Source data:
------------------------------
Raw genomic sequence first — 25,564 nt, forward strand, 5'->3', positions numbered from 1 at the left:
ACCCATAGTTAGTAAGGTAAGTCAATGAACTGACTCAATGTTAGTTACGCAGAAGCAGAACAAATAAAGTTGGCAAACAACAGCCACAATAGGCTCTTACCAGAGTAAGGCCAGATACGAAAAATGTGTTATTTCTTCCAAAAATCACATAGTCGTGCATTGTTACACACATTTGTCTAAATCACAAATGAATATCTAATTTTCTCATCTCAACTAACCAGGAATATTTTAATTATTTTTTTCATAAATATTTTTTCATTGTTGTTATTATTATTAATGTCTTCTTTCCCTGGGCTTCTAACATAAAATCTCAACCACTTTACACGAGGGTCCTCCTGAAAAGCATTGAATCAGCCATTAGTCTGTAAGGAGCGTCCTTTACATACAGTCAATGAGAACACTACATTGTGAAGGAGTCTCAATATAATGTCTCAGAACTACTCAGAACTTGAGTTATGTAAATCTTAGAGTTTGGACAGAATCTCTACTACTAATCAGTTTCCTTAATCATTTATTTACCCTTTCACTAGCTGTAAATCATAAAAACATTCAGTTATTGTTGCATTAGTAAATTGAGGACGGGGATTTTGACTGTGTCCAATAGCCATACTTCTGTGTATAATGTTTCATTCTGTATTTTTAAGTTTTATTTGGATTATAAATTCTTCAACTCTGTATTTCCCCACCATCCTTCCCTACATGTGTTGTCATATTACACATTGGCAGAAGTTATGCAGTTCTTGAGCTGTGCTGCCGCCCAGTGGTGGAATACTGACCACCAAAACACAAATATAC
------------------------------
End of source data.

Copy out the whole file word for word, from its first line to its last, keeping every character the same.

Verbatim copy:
Raw genomic sequence first — 25,564 nt, forward strand, 5'->3', positions numbered from 1 at the left:
ACCCATAGTTAGTAAGGTAAGTCAATGAACTGACTCAATGTTAGTTACGCAGAAGCAGAACAAATAAAGTTGGCAAACAACAGCCACAATAGGCTCTTACCAGAGTAAGGCCAGATACGAAAAATGTGTTATTTCTTCCAAAAATCACATAGTCGTGCATTGTTACACACATTTGTCTAAATCACAAATGAATATCTAATTTTCTCATCTCAACTAACCAGGAATATTTTAATTATTTTTTTCATAAATATTTTTTCATTGTTGTTATTATTATTAATGTCTTCTTTCCCTGGGCTTCTAACATAAAATCTCAACCACTTTACACGAGGGTCCTCCTGAAAAGCATTGAATCAGCCATTAGTCTGTAAGGAGCGTCCTTTACATACAGTCAATGAGAACACTACATTGTGAAGGAGTCTCAATATAATGTCTCAGAACTACTCAGAACTTGAGTTATGTAAATCTTAGAGTTTGGACAGAATCTCTACTACTAATCAGTTTCCTTAATCATTTATTTACCCTTTCACTAGCTGTAAATCATAAAAACATTCAGTTATTGTTGCATTAGTAAATTGAGGACGGGGATTTTGACTGTGTCCAATAGCCATACTTCTGTGTATAATGTTTCATTCTGTATTTTTAAGTTTTATTTGGATTATAAATTCTTCAACTCTGTATTTCCCCACCATCCTTCCCTACATGTGTTGTCATATTACACATTGGCAGAAGTTATGCAGTTCTTGAGCTGTGCTGCCGCCCAGTGGTGGAATACTGACCACCAAAACACAAATATAC